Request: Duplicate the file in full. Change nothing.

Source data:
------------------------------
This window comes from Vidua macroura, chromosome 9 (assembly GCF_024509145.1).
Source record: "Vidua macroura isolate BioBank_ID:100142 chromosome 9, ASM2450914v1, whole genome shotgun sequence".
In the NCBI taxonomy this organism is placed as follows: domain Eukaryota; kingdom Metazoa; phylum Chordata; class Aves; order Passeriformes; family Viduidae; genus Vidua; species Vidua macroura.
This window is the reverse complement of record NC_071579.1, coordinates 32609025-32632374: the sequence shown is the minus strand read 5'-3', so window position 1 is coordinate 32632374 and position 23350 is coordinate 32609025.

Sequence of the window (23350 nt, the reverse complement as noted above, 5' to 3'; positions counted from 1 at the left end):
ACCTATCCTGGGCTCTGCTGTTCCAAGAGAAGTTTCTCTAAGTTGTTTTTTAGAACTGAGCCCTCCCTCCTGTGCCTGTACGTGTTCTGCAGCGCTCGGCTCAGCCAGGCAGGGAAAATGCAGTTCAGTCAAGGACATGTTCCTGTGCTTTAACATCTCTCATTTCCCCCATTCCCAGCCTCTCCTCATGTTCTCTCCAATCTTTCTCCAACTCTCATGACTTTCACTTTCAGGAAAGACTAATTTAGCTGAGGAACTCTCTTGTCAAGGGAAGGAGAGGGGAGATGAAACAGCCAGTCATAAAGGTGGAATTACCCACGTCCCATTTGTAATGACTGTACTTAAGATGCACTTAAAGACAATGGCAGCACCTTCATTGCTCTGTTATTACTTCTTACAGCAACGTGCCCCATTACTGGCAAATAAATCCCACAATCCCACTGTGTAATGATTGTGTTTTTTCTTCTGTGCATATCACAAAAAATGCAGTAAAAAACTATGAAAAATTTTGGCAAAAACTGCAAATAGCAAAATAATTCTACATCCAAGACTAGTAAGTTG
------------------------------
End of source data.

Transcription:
This window comes from Vidua macroura, chromosome 9 (assembly GCF_024509145.1).
Source record: "Vidua macroura isolate BioBank_ID:100142 chromosome 9, ASM2450914v1, whole genome shotgun sequence".
In the NCBI taxonomy this organism is placed as follows: domain Eukaryota; kingdom Metazoa; phylum Chordata; class Aves; order Passeriformes; family Viduidae; genus Vidua; species Vidua macroura.
This window is the reverse complement of record NC_071579.1, coordinates 32609025-32632374: the sequence shown is the minus strand read 5'-3', so window position 1 is coordinate 32632374 and position 23350 is coordinate 32609025.

Sequence of the window (23350 nt, the reverse complement as noted above, 5' to 3'; positions counted from 1 at the left end):
ACCTATCCTGGGCTCTGCTGTTCCAAGAGAAGTTTCTCTAAGTTGTTTTTTAGAACTGAGCCCTCCCTCCTGTGCCTGTACGTGTTCTGCAGCGCTCGGCTCAGCCAGGCAGGGAAAATGCAGTTCAGTCAAGGACATGTTCCTGTGCTTTAACATCTCTCATTTCCCCCATTCCCAGCCTCTCCTCATGTTCTCTCCAATCTTTCTCCAACTCTCATGACTTTCACTTTCAGGAAAGACTAATTTAGCTGAGGAACTCTCTTGTCAAGGGAAGGAGAGGGGAGATGAAACAGCCAGTCATAAAGGTGGAATTACCCACGTCCCATTTGTAATGACTGTACTTAAGATGCACTTAAAGACAATGGCAGCACCTTCATTGCTCTGTTATTACTTCTTACAGCAACGTGCCCCATTACTGGCAAATAAATCCCACAATCCCACTGTGTAATGATTGTGTTTTTTCTTCTGTGCATATCACAAAAAATGCAGTAAAAAACTATGAAAAATTTTGGCAAAAACTGCAAATAGCAAAATAATTCTACATCCAAGACTAGTAAGTTG